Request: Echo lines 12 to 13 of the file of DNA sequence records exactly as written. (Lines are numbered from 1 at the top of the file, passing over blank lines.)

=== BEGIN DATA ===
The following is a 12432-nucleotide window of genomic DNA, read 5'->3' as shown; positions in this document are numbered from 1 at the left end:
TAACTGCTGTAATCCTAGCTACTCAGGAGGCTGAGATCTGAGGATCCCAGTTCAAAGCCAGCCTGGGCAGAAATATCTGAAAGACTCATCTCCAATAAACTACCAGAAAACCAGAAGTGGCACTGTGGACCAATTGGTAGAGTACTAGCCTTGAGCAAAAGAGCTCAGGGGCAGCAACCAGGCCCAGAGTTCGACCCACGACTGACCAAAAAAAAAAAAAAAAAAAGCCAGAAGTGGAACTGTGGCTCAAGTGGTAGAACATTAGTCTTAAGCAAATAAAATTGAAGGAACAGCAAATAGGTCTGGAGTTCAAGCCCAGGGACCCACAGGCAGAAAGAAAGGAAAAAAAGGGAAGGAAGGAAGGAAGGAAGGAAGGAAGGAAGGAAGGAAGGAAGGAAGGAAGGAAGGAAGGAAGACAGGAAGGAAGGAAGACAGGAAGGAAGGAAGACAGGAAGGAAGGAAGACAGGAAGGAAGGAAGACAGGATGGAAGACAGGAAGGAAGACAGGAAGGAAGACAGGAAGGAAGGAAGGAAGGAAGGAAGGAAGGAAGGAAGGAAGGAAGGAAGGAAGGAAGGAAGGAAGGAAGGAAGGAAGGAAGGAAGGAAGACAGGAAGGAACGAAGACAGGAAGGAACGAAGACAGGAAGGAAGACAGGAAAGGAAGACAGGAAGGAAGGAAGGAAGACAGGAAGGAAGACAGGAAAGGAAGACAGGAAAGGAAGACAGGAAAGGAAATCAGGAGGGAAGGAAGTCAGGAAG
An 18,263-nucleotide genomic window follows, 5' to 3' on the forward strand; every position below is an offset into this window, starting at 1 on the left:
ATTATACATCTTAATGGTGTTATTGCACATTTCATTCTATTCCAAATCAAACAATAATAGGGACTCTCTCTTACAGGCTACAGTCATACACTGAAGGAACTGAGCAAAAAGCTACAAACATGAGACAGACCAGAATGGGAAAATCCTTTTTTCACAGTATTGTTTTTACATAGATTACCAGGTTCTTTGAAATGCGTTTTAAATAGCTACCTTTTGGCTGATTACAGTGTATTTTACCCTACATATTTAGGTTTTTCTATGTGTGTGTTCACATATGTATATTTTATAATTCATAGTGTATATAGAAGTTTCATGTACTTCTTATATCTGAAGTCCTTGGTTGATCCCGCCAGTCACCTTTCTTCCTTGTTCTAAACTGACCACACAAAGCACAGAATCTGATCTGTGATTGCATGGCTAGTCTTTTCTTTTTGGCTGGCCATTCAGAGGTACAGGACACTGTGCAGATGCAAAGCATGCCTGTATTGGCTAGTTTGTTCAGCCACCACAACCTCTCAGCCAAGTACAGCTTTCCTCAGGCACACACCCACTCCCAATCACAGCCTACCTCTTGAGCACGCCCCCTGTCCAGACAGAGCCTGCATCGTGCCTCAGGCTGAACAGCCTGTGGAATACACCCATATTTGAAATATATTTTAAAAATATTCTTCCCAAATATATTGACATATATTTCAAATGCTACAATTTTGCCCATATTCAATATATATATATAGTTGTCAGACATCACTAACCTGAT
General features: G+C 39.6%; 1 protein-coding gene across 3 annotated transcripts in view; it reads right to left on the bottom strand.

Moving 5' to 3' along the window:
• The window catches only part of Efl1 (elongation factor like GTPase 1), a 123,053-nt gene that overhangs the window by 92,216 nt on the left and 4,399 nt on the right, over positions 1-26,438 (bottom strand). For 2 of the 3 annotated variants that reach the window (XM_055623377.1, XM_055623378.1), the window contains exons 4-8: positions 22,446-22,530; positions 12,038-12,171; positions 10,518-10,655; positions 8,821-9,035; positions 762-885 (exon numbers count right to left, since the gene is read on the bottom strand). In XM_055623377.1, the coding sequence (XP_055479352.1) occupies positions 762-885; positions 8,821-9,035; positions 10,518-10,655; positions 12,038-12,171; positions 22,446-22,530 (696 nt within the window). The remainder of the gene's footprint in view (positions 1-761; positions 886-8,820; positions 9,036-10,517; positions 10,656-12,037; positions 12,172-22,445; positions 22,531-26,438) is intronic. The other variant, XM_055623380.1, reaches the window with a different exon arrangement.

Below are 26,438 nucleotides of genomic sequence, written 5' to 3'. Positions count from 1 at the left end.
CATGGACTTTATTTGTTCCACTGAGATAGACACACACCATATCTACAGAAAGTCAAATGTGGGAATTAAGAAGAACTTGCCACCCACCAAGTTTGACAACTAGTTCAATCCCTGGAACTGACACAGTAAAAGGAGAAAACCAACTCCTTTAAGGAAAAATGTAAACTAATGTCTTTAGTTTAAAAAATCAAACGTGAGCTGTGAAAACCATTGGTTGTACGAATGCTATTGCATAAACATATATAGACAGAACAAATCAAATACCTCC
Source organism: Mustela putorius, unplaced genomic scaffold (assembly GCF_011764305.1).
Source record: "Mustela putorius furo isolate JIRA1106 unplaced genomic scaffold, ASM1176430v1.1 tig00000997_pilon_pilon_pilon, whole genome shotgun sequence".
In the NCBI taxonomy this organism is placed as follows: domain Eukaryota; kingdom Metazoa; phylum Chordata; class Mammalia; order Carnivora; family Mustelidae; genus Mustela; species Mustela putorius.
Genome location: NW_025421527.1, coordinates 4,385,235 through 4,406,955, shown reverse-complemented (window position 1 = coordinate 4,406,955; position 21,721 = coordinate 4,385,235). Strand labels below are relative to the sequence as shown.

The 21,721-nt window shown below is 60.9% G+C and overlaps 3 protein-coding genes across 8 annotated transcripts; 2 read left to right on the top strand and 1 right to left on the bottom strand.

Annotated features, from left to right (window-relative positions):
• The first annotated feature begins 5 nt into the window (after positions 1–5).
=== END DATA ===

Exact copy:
In the NCBI taxonomy this organism is placed as follows: domain Eukaryota; kingdom Metazoa; phylum Chordata; class Mammalia; order Carnivora; family Mustelidae; genus Mustela; species Mustela putorius.
Genome location: NW_025421527.1, coordinates 4,385,235 through 4,406,955, shown reverse-complemented (window position 1 = coordinate 4,406,955; position 21,721 = coordinate 4,385,235). Strand labels below are relative to the sequence as shown.